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|ENGL 641 - Latinx Literature Now|
This graduate seminar focuses on literary and other cultural material produced by writers of US Latinx heritage published in the second decade of the twenty first century, as well as works of scholarship and criticism in Latinx literary studies, and literary studies more generally, in order to accomplish a number of learning goals for students, including: familiarizing them with an emerging body of literary and cultural work by artists hailing from the largest (and still growing) cultural minority population in the United States; creating opportunities for critical reflection on how national, comparative, and “minority” literatures (and cultures) mutually interact and inter-implicate one another; modeling how forms of cultural production can both shape as well as represent the historical moments of their emergence, that is, how they participate in determining what “feels” contemporary, or what presents itself, at the matrix of time and space, as the *present* present, the here and now; tracing a genealogy of critical and scholarly work that, more than commenting on the “primary,” creative material, also creates positive conditions for the historical endurance of that material through rigorous interrogation of its own operations as a discipline and as a matrix of interdisciplinary fields; and, finally, offering students opportunities to put theory into practice in their own reading, thinking, discussion, and writing. The Anglo-US signifier “Latinx” already announces that our work can only be happening now, in the current moment, and in a United States cultural and political context that struggles violently to know and to manage itself in the face of its increasing complexity and diversity. It also signals the necessarily intersectional as well as interdisciplinary nature of the course's work, since “Latinx” demands being read not just as a complex marker of ethnicity and/or race, but also of gender, and of sexuality, and even of class, nation, and political orientation. Written assignments in the course will include opportunities to practice both close reading and critical analysis (of creative, critical, and scholarly work), as well as a longer research-based written study that will serve as the culminating term project for the course; the shorter assignments will also serve as the bases for in-class oral presentations.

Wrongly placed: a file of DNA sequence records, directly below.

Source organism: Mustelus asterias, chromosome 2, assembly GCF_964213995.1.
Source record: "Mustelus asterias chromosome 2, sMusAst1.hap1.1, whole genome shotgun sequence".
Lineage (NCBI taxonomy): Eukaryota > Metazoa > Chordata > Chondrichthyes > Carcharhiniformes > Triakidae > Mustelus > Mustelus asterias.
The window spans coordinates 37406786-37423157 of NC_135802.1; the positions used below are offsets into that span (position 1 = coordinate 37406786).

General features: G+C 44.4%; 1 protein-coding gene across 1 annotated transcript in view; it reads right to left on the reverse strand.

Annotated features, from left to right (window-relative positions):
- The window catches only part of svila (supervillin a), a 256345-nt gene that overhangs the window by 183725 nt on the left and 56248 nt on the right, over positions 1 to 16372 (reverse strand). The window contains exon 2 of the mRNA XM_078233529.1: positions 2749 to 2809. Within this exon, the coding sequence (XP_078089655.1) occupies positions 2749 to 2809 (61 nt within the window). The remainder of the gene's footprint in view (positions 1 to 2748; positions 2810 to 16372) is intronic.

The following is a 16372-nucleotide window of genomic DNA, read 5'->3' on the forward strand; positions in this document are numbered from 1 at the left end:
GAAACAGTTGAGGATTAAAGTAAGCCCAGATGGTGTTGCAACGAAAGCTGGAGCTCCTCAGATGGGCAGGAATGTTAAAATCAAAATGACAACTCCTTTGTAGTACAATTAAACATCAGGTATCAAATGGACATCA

3.000 Credit hours
3.000 Lecture hours
Levels: MN or MC Graduate, Undergraduate
Schedule Types: Lecture, Seminar